January 2019 Client Update Letter

January 2019 Client Update Letter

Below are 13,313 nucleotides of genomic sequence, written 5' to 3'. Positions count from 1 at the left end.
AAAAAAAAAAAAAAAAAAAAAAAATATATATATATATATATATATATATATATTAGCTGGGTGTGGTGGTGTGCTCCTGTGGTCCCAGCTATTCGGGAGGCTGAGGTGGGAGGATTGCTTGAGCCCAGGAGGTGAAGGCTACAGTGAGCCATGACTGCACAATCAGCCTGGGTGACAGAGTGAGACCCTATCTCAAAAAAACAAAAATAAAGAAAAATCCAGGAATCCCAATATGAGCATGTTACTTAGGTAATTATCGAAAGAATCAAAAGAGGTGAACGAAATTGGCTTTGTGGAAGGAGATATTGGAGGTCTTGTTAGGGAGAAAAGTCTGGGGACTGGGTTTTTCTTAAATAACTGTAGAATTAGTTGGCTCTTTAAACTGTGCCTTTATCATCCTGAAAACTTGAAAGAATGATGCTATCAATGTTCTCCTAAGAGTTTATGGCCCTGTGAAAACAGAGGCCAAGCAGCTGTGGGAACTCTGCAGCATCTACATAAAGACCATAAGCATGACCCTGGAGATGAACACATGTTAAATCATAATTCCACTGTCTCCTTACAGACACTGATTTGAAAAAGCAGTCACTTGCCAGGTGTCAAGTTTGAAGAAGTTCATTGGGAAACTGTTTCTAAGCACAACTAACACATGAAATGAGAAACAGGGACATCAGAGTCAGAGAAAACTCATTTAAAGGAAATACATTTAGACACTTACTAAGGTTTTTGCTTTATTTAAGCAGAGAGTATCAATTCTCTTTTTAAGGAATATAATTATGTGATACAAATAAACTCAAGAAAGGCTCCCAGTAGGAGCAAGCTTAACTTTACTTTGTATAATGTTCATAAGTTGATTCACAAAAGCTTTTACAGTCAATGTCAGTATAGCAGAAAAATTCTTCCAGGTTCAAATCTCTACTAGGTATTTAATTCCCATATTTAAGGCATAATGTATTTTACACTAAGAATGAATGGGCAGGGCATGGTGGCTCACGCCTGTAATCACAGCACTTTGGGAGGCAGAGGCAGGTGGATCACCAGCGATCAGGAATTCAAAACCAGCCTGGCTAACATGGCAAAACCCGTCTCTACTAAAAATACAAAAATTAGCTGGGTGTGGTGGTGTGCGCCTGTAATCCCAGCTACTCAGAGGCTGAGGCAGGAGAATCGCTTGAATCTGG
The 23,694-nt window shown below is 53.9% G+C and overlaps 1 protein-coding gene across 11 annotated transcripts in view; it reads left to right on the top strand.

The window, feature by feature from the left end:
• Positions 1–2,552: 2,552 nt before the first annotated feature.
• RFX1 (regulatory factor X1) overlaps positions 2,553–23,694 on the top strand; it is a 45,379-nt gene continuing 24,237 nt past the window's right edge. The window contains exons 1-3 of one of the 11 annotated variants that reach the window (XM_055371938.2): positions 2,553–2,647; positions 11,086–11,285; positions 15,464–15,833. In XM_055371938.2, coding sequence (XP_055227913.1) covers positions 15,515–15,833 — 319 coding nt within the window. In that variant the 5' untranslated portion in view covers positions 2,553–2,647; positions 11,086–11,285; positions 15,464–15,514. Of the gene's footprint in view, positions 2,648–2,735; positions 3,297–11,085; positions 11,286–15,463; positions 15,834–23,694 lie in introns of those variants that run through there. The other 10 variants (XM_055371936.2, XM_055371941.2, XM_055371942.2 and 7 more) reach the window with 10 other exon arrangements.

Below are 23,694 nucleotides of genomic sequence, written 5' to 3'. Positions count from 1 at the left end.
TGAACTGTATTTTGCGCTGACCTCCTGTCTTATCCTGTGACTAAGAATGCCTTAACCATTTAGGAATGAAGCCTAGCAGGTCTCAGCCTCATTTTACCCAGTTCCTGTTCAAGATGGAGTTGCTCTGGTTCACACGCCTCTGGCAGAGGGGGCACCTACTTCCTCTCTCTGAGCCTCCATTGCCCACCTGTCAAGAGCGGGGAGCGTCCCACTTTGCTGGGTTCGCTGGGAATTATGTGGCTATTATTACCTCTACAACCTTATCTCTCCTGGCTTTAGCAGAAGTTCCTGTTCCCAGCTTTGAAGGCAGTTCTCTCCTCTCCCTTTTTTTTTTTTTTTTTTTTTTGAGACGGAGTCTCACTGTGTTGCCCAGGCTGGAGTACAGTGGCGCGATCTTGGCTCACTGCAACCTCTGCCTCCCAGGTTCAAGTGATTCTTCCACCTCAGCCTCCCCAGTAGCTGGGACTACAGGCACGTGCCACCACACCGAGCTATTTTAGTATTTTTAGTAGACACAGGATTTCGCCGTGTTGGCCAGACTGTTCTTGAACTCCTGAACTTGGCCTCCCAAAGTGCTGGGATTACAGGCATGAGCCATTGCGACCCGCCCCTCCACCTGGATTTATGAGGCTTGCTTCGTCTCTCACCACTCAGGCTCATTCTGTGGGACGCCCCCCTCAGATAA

What to Expect as the Biggest Tax Law Change in over 30 Years Takes Effect The Tax Cuts and Jobs Act (“TCJA”) was signed into law on December 22, 2017. This legislation introduces significant changes to taxation of your 2018 income, and is the biggest change in over 30 years. The TCJA redefines self-employment income, using a new concept called Qualified Business Income (“QBI”). Personal exemptions have been eliminated, tax brackets have changed, tax rates are lower throughout the new brackets, child credits have been enhanced, and itemized deductions were thoroughly overhauled. Other changes are included as well. The State of Minnesota has not enacted a conformity bill with the TCJA. The calculation of taxable income in Minnesota for 2018 will rely on the rules in place for the 2016 tax year. Due to the numerous changes in place for 2018, our fees for preparing your returns will increase. We will confirm your 2018 tax preparation fee when we receive your file. Thank you for your business and we look forward to working with you once again. Federal vs. State differences Minnesota taxpayers will file a tax return with several major differences when compared to the 2018 Federal return, including the differences in itemized deduction rules. The Qualified Business Income deduction is completely excluded from tax year 2018 Minnesota returns. Personal exemptions will be calculated using the rules in place for 2016 returns. A total of 38 Federal-to-Minnesota differences are in play for 2018. Other states have different level of compliance with, and differences from, the changes in the TCJA. To properly manage the differences in the State and Federal returns for 2018, we’ll likely need additional information from you. How will the changes to Itemized Deductions affect you? Itemized deductions are expenses and expenditures, commonly called “write-offs”, that are subtracted from Adjusted Gross Income and which lower your taxable income. In prior years, we would gather information about your qualifying expenses – for medical expenses, mortgage interest, income and property taxes paid, charitable donations, brokerage fees paid, unreimbursed work expenses and a host of others – and summarize them on Schedule A. In choosing either itemized deductions, or the standard deduction, we would prepare the returns as if all clients would itemize, and then select the larger of the itemized or the standard deduction. In this way the maximum benefit for each client, based on the details of their situation, ensures that the lowest allowable taxable income – and tax – is calculated. The TCJA markedly increases the standard deduction, while limiting many traditionally deductible expenses. Minnesota will continue to use the more generous itemized deduction rules from 2016. As such you may take the standard deduction on Form 1040, and take itemized deductions on the Minnesota return. To allow for the most beneficial calculation of itemized deductions in your 2018 returns, please bring us all of the items that have traditionally gone into itemized deductions in the past. We’ll again calculate the lowest income and tax under these new rules. New Mortgage Interest rules Itemized deductions for mortgage interest paid are more restricted under the TCJA, and interest paid on home equity loans may no longer be deductible at all. We may request additional information from you to properly calculate this heavily revised deduction. What is Qualified Business Income? Qualified Business Income is income reported to a business owner or investor via a Schedule K1 (from your S-Corporation or Partnership), Schedule C, or Schedule E. For married taxpayers filing jointly with income of $315,000 or less, or others with income of $157,500 or less, you are eligible to exclude 20% of QBI from taxation on your Federal tax return. There is an alternate calculation based on wages paid in the business, and the fraction of wages attributable to each owner. The Qualified Business Income deduction is phased out for married taxpayers with income over $415,000 and other taxpayers with income over $207,500. Wages paid from an S-Corporation to the owner do not qualify for treatment as QBI. Guaranteed payments to a partner also do not meet the QBI definition and also do not receive the QBI benefits. Tax Organizer We included a summarized checklist in your client letter.  If you did not receive a client letter or if you would like the more detailed organizer sent to you, please let us know.  We would be happy to provide either to you by e-mail or regular mail.  Our main office number is (952) 934-8405.